Forever Pure

Bath Film Festival 2016 – Preview


Documentary | Israel | 2016 | 85 mins | Directed by: Maya Zinshtein | Produced by: Maya Zinshtein, Geoff Arbourne, John Battsek, Nicole Stott | Cinematography: Sergei Freedman, Yaniv Linton, Ross McDonnell | Editors: Justine Wright, Noam Amit

When investigative journalist Maya Zinshtein was asked to film a short segment about the arrival of two Chechen players at the infamous Israeli football team Beiter Jerusalem F.C., she had no idea of the uncontrollable chaos that would ensue within the team and throughout society as a whole.

Israel’s most popular and controversial football club was established in 1936 as part of a nationalist Israeli movement and, to this day, politics and ideology take precedence over football itself. Beitar has always been a powerful symbol and vocal platform for the city’s right-wing Jews, and although there are foreign players in the side, it still remains the only Premier League club to have never signed an Arab.


Zinshtein begins documenting the team during the 2012-13 season, after its Russian billionaire owner Arcadi Gaydamak decides to unexpectedly sign 19-year-old defender Dzhabrail Kadiyev and 23-year-old striker Zaur Sadayev, following a harmless friendly in Chechnya. Although not Arabs, the new players are devout Muslims, which consequently enrages the clubs extremist faction known as ‘La Familia’. The nationalist group took over the eastern bleachers in Beitar’s Teddy Stadium in 2005, and despite providing players with plenty of love, the fans often incurred penalties for the team because of their bad behaviour. They have become notorious for vehement chants that insult Arab players and even proudly boast being ‘the most racist team in the country’. What the unwelcome arrival of the Chechens manages to worryingly expose, is that this inherent racism is not only limited to a few zealots in the eastern terrace.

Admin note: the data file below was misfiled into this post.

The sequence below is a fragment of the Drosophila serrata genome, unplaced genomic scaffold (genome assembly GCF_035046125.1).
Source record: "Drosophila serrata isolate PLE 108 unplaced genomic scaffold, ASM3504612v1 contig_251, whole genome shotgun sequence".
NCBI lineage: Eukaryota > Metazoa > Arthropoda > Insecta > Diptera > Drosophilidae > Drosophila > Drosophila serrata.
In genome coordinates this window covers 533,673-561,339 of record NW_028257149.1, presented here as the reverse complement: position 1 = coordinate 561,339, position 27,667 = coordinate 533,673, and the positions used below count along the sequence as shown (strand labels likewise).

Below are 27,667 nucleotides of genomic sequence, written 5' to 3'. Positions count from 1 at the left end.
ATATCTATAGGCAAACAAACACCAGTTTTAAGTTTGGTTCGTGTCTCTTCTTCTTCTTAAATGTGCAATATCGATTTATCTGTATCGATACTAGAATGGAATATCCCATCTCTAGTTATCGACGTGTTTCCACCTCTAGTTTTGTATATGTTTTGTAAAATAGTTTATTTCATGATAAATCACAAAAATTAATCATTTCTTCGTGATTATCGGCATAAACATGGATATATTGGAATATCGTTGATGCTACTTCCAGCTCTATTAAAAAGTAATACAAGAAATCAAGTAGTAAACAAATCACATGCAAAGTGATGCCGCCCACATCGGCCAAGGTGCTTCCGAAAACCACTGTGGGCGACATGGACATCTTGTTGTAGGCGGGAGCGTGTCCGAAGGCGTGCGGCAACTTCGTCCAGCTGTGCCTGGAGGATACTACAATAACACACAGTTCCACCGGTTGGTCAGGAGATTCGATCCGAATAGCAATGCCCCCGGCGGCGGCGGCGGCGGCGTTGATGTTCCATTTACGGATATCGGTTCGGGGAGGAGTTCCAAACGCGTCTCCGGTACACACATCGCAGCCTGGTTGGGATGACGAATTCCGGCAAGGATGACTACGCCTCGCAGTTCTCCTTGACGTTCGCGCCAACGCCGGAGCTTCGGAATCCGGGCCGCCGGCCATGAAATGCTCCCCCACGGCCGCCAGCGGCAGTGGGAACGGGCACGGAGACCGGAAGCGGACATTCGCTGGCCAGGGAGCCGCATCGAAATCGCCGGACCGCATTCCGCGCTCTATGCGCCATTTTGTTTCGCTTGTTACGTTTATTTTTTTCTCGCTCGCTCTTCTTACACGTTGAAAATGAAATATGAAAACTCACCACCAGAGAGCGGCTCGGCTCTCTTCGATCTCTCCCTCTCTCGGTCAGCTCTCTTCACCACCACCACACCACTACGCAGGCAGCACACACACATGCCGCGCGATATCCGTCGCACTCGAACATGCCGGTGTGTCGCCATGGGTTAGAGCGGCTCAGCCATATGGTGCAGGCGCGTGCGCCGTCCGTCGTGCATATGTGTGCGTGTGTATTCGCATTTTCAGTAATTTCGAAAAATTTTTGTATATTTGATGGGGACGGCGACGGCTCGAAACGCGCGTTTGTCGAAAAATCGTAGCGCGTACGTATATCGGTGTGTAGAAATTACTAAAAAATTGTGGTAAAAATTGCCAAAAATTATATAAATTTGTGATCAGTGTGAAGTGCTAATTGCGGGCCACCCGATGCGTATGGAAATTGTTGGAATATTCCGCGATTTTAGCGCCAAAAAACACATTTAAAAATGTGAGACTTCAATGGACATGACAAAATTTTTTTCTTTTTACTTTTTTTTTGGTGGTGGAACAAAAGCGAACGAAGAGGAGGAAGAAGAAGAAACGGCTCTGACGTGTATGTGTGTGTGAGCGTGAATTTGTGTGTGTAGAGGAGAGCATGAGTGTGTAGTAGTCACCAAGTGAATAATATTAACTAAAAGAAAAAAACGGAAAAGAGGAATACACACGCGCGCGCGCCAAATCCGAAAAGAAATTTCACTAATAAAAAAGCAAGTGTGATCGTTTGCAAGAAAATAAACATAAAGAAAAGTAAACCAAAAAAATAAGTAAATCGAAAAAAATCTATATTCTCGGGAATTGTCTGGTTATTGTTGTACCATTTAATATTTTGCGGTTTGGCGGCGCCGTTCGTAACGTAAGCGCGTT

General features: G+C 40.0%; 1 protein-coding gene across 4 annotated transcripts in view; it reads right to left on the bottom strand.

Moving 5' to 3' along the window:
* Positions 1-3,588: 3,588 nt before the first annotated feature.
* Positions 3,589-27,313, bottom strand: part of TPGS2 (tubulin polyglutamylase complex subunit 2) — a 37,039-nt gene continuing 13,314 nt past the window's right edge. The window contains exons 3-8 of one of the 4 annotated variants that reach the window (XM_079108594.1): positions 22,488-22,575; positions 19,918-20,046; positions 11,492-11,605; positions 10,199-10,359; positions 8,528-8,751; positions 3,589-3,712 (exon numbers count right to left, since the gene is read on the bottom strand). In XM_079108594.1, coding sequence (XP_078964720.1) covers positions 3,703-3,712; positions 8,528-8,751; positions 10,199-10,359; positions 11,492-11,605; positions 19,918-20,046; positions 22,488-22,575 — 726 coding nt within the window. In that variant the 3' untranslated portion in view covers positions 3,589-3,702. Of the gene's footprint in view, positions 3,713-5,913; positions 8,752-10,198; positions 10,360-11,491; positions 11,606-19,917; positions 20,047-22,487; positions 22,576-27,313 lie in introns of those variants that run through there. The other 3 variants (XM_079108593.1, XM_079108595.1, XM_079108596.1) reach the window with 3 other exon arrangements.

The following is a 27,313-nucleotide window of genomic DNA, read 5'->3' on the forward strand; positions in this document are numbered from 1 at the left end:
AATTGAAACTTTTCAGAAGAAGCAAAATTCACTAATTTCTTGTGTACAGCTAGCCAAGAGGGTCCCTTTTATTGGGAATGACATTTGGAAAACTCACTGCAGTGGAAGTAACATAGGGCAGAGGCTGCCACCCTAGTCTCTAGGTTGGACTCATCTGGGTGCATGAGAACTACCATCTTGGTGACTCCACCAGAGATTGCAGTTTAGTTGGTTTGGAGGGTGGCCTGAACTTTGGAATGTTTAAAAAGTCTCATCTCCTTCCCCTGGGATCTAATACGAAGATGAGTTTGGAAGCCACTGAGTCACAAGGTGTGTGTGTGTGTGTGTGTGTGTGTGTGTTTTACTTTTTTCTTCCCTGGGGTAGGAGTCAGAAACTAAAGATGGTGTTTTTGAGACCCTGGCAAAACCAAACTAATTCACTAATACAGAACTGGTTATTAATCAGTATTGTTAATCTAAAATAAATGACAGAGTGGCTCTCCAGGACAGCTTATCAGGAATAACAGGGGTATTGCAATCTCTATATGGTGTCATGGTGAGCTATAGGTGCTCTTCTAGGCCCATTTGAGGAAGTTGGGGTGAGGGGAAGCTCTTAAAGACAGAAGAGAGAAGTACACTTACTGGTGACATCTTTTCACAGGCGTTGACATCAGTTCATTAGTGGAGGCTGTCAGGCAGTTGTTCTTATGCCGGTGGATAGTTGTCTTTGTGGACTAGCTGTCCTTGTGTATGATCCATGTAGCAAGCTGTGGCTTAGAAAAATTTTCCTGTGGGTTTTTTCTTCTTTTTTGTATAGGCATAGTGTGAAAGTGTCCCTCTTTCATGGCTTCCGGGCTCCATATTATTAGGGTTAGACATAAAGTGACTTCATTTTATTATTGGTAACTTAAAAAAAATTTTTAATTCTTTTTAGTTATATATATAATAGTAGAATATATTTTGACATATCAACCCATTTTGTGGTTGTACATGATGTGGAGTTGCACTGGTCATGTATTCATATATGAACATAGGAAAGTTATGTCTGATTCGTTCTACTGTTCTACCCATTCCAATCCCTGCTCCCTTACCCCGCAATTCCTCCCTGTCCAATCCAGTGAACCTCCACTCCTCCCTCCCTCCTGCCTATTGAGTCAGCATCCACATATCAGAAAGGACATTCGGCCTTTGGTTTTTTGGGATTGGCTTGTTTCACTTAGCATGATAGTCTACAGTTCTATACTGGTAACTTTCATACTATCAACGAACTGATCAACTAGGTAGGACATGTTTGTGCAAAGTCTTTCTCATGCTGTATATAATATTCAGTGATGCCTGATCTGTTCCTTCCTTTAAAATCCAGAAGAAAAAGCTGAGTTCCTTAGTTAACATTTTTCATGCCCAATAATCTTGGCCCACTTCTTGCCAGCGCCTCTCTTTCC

‘Forever Pure’ reveals the way in which politicians have exploited the club’s immensely loyal fan base to springboard their campaigns, and it is the returned support of these political figures that legitimises the racism in the stadium and allows it to thrive. While laundering money in Israel, after organising arms trafficking during the Angolan Civil War in the 90s, owner Gaydamak ran for mayor of Jerusalem in 2008, and openly financed La Familia to increase his chances. However, he wasn’t as lucky as some of his predecessors, only achieving 3.6% of the vote. Is it possible that the inflammatory acquisition of the Chechens was perhaps an act of revenge for the betrayal of the Jewish public?

After producing the revealing 2010 documentary, Thieves By Law, which charted the rise of Russian organised crime in the wake of the fall of the Soviet Union, Zinshtien sticks to similarly unsavoury subject matter with her directorial debut. When she realised the potential of the Beitar story, she decided to capture the events in their entirety. Amazingly, the director was granted access to all the parties involved, in a threatening, male-dominated environment in which she was a complete stranger.


The film world premiered in competition at the Jerusalem Film Festival and won the awards of Best Documentary and Best Editing. It also screened at TIFF, and as it travels the world it will surely become a major talking point for cinema audiences. It’s message will be particularly important following the news that FIFA disbanded its anti-racism taskforce this September, declaring that it had “completely fulfilled its temporary mission”. However, as ludicrous as this may seem, ‘Forever Pure’ uncovers some fundamental social issues that unfortunately extend beyond the boundaries of the footballing world.

‘Forever Pure’ will be screened at the Chapel Arts Centre as part of Bath Film Festival 2016 on Sunday 6 November, 6:00pm. For more info visit



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